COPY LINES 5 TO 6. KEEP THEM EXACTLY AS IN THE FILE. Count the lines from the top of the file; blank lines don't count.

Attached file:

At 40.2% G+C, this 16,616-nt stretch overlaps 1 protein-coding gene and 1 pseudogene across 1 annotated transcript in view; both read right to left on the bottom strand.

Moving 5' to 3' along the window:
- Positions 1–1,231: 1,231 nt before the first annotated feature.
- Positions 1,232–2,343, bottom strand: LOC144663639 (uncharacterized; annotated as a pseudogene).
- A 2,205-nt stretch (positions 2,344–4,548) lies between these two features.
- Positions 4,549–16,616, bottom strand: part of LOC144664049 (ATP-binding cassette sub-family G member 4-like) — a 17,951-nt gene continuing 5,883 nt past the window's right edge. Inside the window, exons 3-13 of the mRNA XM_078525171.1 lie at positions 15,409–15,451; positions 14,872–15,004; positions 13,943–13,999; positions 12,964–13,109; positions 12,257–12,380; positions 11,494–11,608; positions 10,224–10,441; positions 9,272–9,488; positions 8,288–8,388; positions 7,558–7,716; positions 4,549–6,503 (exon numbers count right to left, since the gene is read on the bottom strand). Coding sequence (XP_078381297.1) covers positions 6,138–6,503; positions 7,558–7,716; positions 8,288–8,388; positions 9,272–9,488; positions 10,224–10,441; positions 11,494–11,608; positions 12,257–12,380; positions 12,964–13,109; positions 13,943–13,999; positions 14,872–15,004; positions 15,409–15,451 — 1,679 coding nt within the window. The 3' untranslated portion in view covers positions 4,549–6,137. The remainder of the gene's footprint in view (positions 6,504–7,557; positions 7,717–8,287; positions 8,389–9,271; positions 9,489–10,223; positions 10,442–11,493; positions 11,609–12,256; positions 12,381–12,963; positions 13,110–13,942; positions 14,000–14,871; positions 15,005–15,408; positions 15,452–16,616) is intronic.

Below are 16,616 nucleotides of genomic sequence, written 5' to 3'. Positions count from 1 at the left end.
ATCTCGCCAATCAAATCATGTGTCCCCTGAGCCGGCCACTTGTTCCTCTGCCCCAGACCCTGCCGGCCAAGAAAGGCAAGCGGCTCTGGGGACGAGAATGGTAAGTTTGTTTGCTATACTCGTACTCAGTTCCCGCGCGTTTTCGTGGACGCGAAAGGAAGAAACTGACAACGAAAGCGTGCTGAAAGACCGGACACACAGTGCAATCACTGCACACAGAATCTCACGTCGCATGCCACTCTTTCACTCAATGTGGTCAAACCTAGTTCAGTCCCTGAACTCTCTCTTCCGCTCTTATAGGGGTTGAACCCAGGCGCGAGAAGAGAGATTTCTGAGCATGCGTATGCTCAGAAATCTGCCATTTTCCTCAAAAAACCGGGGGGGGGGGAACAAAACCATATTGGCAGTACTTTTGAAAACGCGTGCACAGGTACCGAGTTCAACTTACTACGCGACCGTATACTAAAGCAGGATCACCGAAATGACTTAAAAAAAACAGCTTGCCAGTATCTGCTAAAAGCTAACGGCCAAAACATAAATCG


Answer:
- A 2,205-nt stretch (positions 2,344–4,548) lies between these two features.
- Positions 4,549–16,616, bottom strand: part of LOC144664049 (ATP-binding cassette sub-family G member 4-like) — a 17,951-nt gene continuing 5,883 nt past the window's right edge. Inside the window, exons 3-13 of the mRNA XM_078525171.1 lie at positions 15,409–15,451; positions 14,872–15,004; positions 13,943–13,999; positions 12,964–13,109; positions 12,257–12,380; positions 11,494–11,608; positions 10,224–10,441; positions 9,272–9,488; positions 8,288–8,388; positions 7,558–7,716; positions 4,549–6,503 (exon numbers count right to left, since the gene is read on the bottom strand). Coding sequence (XP_078381297.1) covers positions 6,138–6,503; positions 7,558–7,716; positions 8,288–8,388; positions 9,272–9,488; positions 10,224–10,441; positions 11,494–11,608; positions 12,257–12,380; positions 12,964–13,109; positions 13,943–13,999; positions 14,872–15,004; positions 15,409–15,451 — 1,679 coding nt within the window. The 3' untranslated portion in view covers positions 4,549–6,137. The remainder of the gene's footprint in view (positions 6,504–7,557; positions 7,717–8,287; positions 8,389–9,271; positions 9,489–10,223; positions 10,442–11,493; positions 11,609–12,256; positions 12,381–12,963; positions 13,110–13,942; positions 14,000–14,871; positions 15,005–15,408; positions 15,452–16,616) is intronic.